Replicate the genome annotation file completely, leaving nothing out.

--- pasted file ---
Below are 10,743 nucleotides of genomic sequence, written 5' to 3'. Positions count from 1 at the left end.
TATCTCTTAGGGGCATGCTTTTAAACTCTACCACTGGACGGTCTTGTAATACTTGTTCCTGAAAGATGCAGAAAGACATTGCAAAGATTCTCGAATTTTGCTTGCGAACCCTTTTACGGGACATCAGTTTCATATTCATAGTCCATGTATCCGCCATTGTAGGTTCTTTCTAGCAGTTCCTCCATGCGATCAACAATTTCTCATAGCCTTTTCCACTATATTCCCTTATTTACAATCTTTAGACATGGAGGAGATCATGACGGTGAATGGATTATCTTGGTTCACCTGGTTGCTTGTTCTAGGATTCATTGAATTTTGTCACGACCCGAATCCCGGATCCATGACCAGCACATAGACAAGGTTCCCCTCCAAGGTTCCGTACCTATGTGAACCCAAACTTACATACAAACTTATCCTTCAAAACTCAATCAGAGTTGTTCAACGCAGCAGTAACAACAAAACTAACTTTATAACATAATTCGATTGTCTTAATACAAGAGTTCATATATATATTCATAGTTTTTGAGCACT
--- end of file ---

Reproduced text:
Below are 10,743 nucleotides of genomic sequence, written 5' to 3'. Positions count from 1 at the left end.
TATCTCTTAGGGGCATGCTTTTAAACTCTACCACTGGACGGTCTTGTAATACTTGTTCCTGAAAGATGCAGAAAGACATTGCAAAGATTCTCGAATTTTGCTTGCGAACCCTTTTACGGGACATCAGTTTCATATTCATAGTCCATGTATCCGCCATTGTAGGTTCTTTCTAGCAGTTCCTCCATGCGATCAACAATTTCTCATAGCCTTTTCCACTATATTCCCTTATTTACAATCTTTAGACATGGAGGAGATCATGACGGTGAATGGATTATCTTGGTTCACCTGGTTGCTTGTTCTAGGATTCATTGAATTTTGTCACGACCCGAATCCCGGATCCATGACCAGCACATAGACAAGGTTCCCCTCCAAGGTTCCGTACCTATGTGAACCCAAACTTACATACAAACTTATCCTTCAAAACTCAATCAGAGTTGTTCAACGCAGCAGTAACAACAAAACTAACTTTATAACATAATTCGATTGTCTTAATACAAGAGTTCATATATATATTCATAGTTTTTGAGCACT